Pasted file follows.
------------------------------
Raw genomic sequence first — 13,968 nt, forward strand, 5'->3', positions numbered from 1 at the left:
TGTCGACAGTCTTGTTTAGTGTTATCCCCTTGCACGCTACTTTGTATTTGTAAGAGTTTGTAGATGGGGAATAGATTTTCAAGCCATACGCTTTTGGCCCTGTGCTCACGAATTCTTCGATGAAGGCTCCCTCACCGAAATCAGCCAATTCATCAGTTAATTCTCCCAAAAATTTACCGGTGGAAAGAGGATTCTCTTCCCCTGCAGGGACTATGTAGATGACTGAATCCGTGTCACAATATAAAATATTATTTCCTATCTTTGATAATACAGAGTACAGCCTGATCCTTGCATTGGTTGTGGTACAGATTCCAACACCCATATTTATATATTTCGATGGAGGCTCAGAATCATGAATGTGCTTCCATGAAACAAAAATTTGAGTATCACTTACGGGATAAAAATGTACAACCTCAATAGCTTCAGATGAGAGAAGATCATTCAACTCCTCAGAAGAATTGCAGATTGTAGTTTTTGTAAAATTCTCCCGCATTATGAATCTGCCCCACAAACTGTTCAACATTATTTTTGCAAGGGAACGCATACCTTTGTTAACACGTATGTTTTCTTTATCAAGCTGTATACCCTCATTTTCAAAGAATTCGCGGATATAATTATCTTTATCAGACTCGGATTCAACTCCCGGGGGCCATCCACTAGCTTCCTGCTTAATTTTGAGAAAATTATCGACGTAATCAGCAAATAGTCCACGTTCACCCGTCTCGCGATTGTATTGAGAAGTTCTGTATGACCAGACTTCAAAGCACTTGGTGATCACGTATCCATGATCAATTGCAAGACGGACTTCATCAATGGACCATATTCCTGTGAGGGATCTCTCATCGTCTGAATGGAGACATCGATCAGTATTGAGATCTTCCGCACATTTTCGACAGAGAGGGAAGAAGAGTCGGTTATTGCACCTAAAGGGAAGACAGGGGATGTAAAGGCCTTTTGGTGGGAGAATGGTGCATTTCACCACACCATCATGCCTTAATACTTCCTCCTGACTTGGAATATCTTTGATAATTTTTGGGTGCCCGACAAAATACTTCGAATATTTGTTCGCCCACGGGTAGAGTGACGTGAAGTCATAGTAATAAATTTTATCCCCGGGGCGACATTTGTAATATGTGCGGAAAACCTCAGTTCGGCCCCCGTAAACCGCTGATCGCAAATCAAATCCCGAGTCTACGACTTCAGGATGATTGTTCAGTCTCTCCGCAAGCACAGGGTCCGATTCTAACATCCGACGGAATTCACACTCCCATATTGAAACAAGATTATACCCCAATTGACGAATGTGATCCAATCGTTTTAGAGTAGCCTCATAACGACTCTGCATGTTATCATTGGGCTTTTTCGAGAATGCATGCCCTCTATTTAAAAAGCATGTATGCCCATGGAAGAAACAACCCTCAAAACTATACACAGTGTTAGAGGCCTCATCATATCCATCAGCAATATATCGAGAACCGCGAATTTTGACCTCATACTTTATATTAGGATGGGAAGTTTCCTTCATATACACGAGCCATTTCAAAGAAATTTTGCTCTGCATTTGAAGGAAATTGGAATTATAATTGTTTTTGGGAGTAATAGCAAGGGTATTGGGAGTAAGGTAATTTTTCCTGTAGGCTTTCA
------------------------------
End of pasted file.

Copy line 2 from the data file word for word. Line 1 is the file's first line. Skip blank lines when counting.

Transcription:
TGTCGACAGTCTTGTTTAGTGTTATCCCCTTGCACGCTACTTTGTATTTGTAAGAGTTTGTAGATGGGGAATAGATTTTCAAGCCATACGCTTTTGGCCCTGTGCTCACGAATTCTTCGATGAAGGCTCCCTCACCGAAATCAGCCAATTCATCAGTTAATTCTCCCAAAAATTTACCGGTGGAAAGAGGATTCTCTTCCCCTGCAGGGACTATGTAGATGACTGAATCCGTGTCACAATATAAAATATTATTTCCTATCTTTGATAATACAGAGTACAGCCTGATCCTTGCATTGGTTGTGGTACAGATTCCAACACCCATATTTATATATTTCGATGGAGGCTCAGAATCATGAATGTGCTTCCATGAAACAAAAATTTGAGTATCACTTACGGGATAAAAATGTACAACCTCAATAGCTTCAGATGAGAGAAGATCATTCAACTCCTCAGAAGAATTGCAGATTGTAGTTTTTGTAAAATTCTCCCGCATTATGAATCTGCCCCACAAACTGTTCAACATTATTTTTGCAAGGGAACGCATACCTTTGTTAACACGTATGTTTTCTTTATCAAGCTGTATACCCTCATTTTCAAAGAATTCGCGGATATAATTATCTTTATCAGACTCGGATTCAACTCCCGGGGGCCATCCACTAGCTTCCTGCTTAATTTTGAGAAAATTATCGACGTAATCAGCAAATAGTCCACGTTCACCCGTCTCGCGATTGTATTGAGAAGTTCTGTATGACCAGACTTCAAAGCACTTGGTGATCACGTATCCATGATCAATTGCAAGACGGACTTCATCAATGGACCATATTCCTGTGAGGGATCTCTCATCGTCTGAATGGAGACATCGATCAGTATTGAGATCTTCCGCACATTTTCGACAGAGAGGGAAGAAGAGTCGGTTATTGCACCTAAAGGGAAGACAGGGGATGTAAAGGCCTTTTGGTGGGAGAATGGTGCATTTCACCACACCATCATGCCTTAATACTTCCTCCTGACTTGGAATATCTTTGATAATTTTTGGGTGCCCGACAAAATACTTCGAATATTTGTTCGCCCACGGGTAGAGTGACGTGAAGTCATAGTAATAAATTTTATCCCCGGGGCGACATTTGTAATATGTGCGGAAAACCTCAGTTCGGCCCCCGTAAACCGCTGATCGCAAATCAAATCCCGAGTCTACGACTTCAGGATGATTGTTCAGTCTCTCCGCAAGCACAGGGTCCGATTCTAACATCCGACGGAATTCACACTCCCATATTGAAACAAGATTATACCCCAATTGACGAATGTGATCCAATCGTTTTAGAGTAGCCTCATAACGACTCTGCATGTTATCATTGGGCTTTTTCGAGAATGCATGCCCTCTATTTAAAAAGCATGTATGCCCATGGAAGAAACAACCCTCAAAACTATACACAGTGTTAGAGGCCTCATCATATCCATCAGCAATATATCGAGAACCGCGAATTTTGACCTCATACTTTATATTAGGATGGGAAGTTTCCTTCATATACACGAGCCATTTCAAAGAAATTTTGCTCTGCATTTGAAGGAAATTGGAATTATAATTGTTTTTGGGAGTAATAGCAAGGGTATTGGGAGTAAGGTAATTTTTCCTGTAGGCTTTCA